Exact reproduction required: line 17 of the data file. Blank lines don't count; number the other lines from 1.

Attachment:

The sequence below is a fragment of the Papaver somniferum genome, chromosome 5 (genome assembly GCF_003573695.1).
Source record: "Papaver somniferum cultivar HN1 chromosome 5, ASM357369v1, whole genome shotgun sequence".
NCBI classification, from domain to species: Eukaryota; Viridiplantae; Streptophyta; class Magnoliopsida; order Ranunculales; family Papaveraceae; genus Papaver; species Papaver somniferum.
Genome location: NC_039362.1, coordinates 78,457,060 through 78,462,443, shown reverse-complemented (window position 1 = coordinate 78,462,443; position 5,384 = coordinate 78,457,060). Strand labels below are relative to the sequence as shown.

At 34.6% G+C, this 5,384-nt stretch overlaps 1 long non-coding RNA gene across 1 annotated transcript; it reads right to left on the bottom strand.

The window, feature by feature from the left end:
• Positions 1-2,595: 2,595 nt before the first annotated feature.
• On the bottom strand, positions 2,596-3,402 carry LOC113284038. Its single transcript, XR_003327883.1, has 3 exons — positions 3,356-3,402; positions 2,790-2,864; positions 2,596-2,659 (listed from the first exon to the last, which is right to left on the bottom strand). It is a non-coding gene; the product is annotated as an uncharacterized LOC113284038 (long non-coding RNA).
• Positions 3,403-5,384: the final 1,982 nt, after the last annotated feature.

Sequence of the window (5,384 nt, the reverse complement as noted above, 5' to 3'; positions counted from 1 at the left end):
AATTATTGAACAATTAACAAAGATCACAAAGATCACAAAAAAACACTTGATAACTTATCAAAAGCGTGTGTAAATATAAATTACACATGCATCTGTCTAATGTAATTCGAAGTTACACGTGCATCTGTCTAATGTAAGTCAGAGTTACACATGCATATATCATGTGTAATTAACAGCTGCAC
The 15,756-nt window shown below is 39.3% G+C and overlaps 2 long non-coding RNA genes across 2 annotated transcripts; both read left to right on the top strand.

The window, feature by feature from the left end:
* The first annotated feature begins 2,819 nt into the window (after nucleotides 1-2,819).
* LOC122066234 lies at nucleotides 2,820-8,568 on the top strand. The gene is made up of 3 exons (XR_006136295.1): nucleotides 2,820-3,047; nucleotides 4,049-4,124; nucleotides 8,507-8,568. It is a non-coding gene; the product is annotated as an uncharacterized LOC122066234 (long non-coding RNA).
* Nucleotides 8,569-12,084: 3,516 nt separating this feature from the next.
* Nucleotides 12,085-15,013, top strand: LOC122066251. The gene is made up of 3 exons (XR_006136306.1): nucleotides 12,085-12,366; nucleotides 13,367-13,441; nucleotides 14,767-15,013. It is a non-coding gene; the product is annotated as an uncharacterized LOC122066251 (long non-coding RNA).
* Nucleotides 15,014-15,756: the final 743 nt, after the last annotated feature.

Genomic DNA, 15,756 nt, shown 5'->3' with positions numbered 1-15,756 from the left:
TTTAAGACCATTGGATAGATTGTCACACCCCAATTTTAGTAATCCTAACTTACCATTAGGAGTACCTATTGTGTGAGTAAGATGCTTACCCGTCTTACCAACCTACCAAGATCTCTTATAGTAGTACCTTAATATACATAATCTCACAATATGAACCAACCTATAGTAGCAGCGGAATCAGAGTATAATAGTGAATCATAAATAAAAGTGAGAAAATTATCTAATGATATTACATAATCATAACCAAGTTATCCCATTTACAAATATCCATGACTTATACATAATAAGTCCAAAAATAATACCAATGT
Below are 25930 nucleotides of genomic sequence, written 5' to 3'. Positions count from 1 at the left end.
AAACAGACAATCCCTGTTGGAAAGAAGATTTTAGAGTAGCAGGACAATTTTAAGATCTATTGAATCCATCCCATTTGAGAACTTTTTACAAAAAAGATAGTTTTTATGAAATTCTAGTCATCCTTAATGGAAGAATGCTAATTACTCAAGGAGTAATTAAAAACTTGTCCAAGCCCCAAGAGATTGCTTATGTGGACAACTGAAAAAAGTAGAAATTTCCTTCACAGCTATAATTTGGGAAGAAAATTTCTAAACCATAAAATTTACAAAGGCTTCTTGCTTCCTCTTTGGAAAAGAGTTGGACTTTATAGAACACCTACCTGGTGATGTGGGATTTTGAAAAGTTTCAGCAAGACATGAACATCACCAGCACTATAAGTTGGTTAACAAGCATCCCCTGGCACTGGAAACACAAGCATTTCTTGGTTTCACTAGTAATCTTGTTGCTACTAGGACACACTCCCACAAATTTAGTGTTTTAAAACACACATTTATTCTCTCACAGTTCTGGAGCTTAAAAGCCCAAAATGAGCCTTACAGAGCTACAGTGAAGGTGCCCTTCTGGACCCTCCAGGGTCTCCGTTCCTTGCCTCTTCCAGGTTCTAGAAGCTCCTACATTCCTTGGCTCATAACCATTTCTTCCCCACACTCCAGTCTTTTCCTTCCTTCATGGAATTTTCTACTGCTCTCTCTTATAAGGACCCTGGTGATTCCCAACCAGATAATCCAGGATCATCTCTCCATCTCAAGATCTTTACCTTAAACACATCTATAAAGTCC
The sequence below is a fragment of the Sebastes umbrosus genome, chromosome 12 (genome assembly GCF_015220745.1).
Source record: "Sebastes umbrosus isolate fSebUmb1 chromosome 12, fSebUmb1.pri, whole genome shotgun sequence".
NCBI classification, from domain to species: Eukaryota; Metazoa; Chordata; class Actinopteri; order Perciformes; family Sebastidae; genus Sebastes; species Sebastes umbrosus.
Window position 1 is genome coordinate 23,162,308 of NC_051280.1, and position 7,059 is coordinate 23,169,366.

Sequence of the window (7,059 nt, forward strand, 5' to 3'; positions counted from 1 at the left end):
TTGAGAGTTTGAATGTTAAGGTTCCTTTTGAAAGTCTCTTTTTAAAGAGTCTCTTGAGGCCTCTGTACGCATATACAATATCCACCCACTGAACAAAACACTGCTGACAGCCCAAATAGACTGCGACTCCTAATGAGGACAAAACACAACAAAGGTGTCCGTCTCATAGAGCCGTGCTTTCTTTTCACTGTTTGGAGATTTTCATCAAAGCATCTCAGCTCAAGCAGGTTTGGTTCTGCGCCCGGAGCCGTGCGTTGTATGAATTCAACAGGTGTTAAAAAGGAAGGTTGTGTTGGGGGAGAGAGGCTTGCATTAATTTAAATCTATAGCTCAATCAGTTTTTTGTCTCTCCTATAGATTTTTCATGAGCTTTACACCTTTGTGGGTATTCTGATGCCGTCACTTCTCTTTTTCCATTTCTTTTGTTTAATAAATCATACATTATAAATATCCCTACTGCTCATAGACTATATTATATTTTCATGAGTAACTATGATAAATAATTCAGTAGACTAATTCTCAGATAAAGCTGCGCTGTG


* Nucleotides 12,085-15,013, top strand: LOC122066251. The gene is made up of 3 exons (XR_006136306.1): nucleotides 12,085-12,366; nucleotides 13,367-13,441; nucleotides 14,767-15,013. It is a non-coding gene; the product is annotated as an uncharacterized LOC122066251 (long non-coding RNA).